contracting binge. A GAO official confirmed this view in testimony
before Congress, reporting that the Army could have benefited from
greater savings in the Army's Logistics Civilian Augmentation Program
(LOGCAP) contracts in Iraq had adequate staffing been available.
Because of staffing shortages, acquisition officials were unable to
visit all contracting sites in Iraq to ensure requirements were being
improve acquisition oversight, the Commission on Army Acquisition and
Program Management in Expeditionary Operations recommended that the
Army increase the stature, quantity, and career development of its
contracting personnel. As part of this effort, the Committee suggested,
among other things, expanding the number of civilian and military
personnel in the contracting workforce by 1,000 and 400, respectively,
and ensuring that Army contracting personnel start their careers much
earlier than is normally the case.
According to Dr. Jacques Gansler, the committee chairman, the
acquisition workforce "has not been properly sized, trained,
structured, or empowered to meet the needs of our warfighters, in major
expeditionary operations." For its part, the Army accepted the Gansler
To ensure proper oversight in contracting, the Army and Congress should
work together to implement these recommendations in a timely manner,
and commit to maintaining the size and quality of acquisition personnel
in the future.
Reasonable Acquisition Reform
Defense Department must be allowed to break free from the risk-averse
behavior patterns that undermine innovation, slow the acquisition
process, and result in inefficiency and inevitable cost-overruns.
Congress, with its propensity to second-guess the Department of
Defense on procurement management and intervene in the acquisition
process with funding restrictions and earmarks, is a major contributor
to this problem.
Congress must also resist the temptation to conduct show-hearings
unless a hearing can reveal shortcomings in the acquisition process
that will help initiate legislative change.
is another problem that has created entry barrier to the defense
market. An effort to deregulate would make it easier to enter the
market, increasing competition and improving overall efficiency and
restoring a balance between R&D and procurement, with procurement
accounting for no less than 60 percent of the modernization budget,
would provide incentives for contractors to push programs out of
development and into the hands of the military.
Rethinking Manpower Compensation
current trajectory of the military's compensation system is both
unsustainable and unaffordable. This out-of-date system is wholly
unresponsive to the recruiting and retention needs of the military. For
instance, unlike in the private sector, the military places an emphasis
on in-kind and deferred benefits, as opposed to cash benefits. As
research has clearly shown, military personnel value cash compensation
more than its alternatives, and are likely to undervalue their true
earnings because of thePentagon'sskewed emphasis on non-cash
compensation. Moving toward a system that values cash is the first step
toward building a compensation system that is able to meet the needs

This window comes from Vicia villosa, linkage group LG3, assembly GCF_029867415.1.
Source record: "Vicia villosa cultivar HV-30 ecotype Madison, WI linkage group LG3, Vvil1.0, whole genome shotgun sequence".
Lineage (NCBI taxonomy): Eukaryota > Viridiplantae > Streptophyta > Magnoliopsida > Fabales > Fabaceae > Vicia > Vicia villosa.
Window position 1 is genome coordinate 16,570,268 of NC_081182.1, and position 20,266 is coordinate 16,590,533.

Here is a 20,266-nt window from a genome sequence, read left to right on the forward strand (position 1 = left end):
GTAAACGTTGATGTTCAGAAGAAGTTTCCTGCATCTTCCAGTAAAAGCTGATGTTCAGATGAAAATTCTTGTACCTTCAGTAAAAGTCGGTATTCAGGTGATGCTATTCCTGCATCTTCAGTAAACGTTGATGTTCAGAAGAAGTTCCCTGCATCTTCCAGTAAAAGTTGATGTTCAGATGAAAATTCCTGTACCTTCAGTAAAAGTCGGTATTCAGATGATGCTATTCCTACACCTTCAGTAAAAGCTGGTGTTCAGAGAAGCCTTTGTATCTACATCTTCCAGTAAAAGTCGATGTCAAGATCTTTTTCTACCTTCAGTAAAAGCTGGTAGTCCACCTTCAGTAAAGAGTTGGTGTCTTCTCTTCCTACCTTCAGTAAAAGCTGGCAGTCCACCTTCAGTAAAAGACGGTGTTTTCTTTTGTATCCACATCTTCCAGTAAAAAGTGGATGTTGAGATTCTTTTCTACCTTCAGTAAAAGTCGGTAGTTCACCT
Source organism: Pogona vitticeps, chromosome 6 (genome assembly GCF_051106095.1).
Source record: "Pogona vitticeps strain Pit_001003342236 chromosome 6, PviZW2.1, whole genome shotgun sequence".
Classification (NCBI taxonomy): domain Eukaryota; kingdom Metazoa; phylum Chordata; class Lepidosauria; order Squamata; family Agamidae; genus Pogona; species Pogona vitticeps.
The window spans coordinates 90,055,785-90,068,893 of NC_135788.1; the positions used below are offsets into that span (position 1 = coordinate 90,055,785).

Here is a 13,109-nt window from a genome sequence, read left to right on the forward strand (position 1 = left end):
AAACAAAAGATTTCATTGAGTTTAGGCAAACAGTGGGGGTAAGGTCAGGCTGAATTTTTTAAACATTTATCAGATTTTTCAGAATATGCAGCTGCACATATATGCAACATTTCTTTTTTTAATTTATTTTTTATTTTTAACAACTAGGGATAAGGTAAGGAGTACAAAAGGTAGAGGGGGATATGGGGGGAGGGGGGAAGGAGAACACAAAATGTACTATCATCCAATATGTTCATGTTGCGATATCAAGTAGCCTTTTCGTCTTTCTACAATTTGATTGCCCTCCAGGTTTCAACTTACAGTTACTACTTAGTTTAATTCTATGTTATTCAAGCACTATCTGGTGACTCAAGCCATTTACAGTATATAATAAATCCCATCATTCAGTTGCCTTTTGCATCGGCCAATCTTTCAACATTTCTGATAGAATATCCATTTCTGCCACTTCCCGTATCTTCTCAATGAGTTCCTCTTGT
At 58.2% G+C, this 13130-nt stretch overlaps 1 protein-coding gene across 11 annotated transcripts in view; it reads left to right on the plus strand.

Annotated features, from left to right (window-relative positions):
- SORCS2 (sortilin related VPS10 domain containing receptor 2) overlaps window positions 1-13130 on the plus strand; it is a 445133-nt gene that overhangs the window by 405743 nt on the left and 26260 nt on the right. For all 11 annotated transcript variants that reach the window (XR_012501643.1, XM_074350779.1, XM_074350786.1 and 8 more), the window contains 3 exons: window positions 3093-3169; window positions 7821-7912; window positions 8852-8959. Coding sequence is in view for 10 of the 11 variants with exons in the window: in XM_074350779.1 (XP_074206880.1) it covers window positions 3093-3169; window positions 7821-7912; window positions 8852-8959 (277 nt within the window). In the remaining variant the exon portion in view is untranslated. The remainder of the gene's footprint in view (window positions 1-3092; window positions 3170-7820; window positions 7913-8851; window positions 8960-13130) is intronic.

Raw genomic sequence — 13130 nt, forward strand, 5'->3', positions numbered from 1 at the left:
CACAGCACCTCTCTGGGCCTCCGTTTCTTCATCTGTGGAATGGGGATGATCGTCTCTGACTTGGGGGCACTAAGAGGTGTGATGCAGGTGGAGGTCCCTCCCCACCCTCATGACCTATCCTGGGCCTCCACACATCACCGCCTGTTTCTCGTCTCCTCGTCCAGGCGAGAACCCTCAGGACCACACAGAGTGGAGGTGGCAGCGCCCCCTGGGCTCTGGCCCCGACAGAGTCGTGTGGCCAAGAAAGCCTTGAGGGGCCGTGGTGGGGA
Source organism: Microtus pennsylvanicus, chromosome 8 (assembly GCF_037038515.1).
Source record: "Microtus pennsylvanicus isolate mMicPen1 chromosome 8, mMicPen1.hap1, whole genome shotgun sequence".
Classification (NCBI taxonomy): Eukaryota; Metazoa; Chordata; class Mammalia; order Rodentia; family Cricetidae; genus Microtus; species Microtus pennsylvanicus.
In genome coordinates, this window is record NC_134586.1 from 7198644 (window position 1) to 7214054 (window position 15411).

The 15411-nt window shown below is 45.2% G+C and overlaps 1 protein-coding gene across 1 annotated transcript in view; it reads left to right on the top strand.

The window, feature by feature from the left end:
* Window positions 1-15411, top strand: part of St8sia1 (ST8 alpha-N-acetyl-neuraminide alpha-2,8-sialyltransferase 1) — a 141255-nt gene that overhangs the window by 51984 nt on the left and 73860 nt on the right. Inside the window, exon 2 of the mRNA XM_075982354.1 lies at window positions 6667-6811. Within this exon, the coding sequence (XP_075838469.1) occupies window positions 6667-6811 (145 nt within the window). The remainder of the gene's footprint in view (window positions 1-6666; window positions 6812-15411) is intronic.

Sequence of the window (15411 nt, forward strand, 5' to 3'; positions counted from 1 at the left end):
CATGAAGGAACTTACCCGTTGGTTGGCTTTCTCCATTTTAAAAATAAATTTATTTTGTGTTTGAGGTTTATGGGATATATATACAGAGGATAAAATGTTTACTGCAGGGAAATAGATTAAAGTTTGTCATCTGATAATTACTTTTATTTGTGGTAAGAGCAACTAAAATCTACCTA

of today's highly mobile workforce.
important, the military should seek to build a "continuum of service"
that would eliminate barriers to transition between active and reserve
status while retaining flexible health care and retirement packages. A
new health care system could offer a defined-contribution plan in place
of the current, rigid, defined-benefits plan. This system would
improve the freedom of soldiers to make choices concerning their health
care, while introducing greater responsibility into the system and
creating greater cost savings overall. Similarly, a new retirement
system should be constructed as a portable system that absorbs
contributions from the military, private sector, and portions of a
soldier's Social Security taxes.
More Than a "Bumper Sticker"
modern era of defense acquisition reform and other efforts to tackle
fraud, waste, and abuse is riddled with numerous commissions, studies,
and "blue ribbon" reports that offer models for reform and promise
large cost-savings. However, both historical and recent examples of
fraud, waste, and abuse during wartime remain limited in scope and
relatively small compared to total spending. The fact remains that
various governing mechanisms and regulations are in place to limit
fraud, waste, and abuse. While the Administration should make every
reasonable effort to reduce unnecessary defense spending, these efforts
alone will not free up sufficient resources to adequately fund defense.
a much larger potential for savings that could stretch defense dollars
will more likely be found in responsible reforms that:
- Rebuild the government contract workforce-- the people and technologies needed to make government a better customer;
realistic acquisition reforms that address the imbalance between
research and procurement and do not hamstring government's ability to
be adaptive and innovative; and
- Undertake the challenge of
restructuring manpower compensation to preserve the affordability and
the utility of the all-volunteer force.
short, the new Administration and Congress should take further steps to
address this problem by improving acquisition contracting services,
initiating a defense acquisition process that aims to break free from
risk-averse behavior patterns and restores a proper balance between
procurement and R&D, and adopting a manpower compensation reform
package that brings greater freedom to the warfighter while
simultaneously improving recruiting and retention.